Background and purpose: Diffusion MRI has established value in patients with ischemic stroke but has not been systematically investigated in patients with transient ischemic attack (TIA).
Methods: Clinical, conventional MRI, and diffusion MRI data were collected on 42 consecutive patients with symptoms of cerebral TIA. TIA imaging data were compared with those from a contemporaneous group of 23 completed stroke patients.
Results: Twenty of the 42 TIA patients (48%) demonstrated neuroanatomically relevant focal abnormalities on diffusion-weighted imaging (DWI) and apparent diffusion coefficient (ADC) imaging. When present, DWI/ADC signal changes in TIA patients were less pronounced and smaller in volume than those in completed stroke patients. TIA symptom duration was significantly longer for DWI-positive than for DWI-negative patients, 7.3 versus 3.2 hours. Diffusion MRI information changed the suspected anatomic and vascular TIA localization and the suspected etiologic mechanism in over one third of patients with diffusion MRI abnormalities. Of the 20 TIA patients with identifiable lesions on diffusion MRI, 9 had follow-up imaging studies; of these, 4 did not show a relevant infarct on follow-up imaging.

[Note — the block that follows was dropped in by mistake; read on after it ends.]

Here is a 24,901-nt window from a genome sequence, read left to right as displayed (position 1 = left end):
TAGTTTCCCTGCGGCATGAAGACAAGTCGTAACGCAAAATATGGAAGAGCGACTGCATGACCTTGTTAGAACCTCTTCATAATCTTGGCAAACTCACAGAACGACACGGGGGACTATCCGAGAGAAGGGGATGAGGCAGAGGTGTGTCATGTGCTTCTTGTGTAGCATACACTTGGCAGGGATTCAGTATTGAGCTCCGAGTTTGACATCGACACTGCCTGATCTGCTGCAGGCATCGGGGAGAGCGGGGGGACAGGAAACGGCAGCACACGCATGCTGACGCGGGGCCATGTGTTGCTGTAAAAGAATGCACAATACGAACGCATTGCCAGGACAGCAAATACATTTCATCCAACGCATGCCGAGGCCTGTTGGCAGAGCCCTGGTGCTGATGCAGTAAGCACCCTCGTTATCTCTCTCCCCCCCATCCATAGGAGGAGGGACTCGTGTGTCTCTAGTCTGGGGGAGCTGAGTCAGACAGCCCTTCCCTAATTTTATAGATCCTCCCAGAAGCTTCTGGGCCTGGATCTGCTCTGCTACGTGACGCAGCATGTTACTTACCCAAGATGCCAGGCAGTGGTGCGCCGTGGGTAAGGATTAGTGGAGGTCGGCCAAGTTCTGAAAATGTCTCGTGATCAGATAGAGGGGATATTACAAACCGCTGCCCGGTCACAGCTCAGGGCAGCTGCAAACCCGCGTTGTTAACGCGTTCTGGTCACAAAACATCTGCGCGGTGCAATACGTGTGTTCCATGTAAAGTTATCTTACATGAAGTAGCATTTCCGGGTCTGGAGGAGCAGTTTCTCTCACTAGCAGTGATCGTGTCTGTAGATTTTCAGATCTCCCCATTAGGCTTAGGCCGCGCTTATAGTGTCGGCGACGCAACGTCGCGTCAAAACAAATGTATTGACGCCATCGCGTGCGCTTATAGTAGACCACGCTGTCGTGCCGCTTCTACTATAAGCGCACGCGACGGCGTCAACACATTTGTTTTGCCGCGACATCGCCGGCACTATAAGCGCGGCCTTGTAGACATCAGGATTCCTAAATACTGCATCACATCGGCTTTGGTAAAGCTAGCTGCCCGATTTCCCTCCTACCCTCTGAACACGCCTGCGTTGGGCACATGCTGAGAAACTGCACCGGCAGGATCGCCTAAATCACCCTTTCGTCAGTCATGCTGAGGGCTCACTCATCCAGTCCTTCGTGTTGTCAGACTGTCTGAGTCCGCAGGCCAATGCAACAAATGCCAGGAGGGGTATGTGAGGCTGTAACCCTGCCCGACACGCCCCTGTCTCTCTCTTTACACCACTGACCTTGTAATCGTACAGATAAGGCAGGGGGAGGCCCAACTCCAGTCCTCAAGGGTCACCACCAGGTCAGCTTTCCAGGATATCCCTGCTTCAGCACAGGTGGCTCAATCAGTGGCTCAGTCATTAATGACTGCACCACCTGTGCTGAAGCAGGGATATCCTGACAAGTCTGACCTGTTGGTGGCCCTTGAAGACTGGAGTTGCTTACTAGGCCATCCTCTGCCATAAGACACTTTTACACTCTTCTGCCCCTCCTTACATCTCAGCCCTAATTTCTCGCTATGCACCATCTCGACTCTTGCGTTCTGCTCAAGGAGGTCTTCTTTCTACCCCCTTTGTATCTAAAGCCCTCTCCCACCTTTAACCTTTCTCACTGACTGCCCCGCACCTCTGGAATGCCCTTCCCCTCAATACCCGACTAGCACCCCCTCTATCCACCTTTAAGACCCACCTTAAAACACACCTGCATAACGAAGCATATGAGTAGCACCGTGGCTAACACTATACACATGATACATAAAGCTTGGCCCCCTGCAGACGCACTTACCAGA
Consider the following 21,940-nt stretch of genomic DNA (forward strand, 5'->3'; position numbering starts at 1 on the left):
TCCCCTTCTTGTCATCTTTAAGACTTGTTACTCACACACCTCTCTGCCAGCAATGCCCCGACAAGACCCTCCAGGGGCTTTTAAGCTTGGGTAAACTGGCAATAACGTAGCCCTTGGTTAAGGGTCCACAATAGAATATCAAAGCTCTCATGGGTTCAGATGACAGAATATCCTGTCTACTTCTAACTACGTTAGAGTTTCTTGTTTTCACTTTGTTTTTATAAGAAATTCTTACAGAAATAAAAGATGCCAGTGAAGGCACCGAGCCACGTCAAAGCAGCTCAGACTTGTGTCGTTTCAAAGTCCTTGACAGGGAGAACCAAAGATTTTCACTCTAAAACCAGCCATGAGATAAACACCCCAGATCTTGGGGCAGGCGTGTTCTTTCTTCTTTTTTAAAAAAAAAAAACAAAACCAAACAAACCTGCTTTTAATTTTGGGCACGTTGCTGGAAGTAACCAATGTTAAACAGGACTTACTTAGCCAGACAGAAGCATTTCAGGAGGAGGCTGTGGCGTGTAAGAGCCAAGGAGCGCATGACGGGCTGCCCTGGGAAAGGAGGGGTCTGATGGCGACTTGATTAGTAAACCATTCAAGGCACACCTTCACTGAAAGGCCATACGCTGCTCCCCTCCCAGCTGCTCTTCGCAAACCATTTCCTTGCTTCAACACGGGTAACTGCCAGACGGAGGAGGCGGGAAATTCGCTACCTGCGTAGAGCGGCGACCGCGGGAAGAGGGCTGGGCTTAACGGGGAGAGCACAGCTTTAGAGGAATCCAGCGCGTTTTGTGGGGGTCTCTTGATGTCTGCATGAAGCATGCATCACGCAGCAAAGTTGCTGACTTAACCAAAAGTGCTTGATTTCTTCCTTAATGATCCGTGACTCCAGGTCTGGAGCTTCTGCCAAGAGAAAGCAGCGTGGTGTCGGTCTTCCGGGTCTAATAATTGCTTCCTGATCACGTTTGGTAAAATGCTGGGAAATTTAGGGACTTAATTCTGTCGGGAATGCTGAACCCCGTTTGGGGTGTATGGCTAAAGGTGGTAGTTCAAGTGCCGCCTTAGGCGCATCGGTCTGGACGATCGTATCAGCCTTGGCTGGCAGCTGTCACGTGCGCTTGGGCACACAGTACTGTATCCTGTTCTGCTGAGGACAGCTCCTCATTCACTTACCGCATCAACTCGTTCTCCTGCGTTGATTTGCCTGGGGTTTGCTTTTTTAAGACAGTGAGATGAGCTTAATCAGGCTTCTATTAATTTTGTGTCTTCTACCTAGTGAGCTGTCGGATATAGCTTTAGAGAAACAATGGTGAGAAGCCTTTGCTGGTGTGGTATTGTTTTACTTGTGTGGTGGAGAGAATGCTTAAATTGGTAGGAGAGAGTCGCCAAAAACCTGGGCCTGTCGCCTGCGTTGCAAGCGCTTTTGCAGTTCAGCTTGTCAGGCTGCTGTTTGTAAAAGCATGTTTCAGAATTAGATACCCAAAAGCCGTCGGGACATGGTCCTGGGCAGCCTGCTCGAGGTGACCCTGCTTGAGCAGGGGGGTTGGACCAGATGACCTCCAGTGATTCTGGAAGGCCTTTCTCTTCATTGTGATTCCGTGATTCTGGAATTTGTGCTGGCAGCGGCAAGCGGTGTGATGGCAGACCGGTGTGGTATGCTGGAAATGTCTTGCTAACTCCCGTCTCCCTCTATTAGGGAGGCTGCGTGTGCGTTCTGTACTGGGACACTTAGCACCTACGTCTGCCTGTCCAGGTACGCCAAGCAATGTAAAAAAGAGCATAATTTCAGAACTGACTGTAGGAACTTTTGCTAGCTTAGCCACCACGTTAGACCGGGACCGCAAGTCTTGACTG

Conclusions: Diffusion MRI demonstrates ischemic abnormalities in nearly half of clinically defined TIA patients. The percentage of patients with a DWI lesion increases with increasing total symptom duration. In nearly half, the diffusion MRI changes may be fully reversible, while in the remainder the diffusion MRI findings herald the development of a parenchymal infarct despite transient clinical symptoms. Finally, diffusion imaging results have significant clinical utility, frequently changing the presumed localization and etiologic mechanism.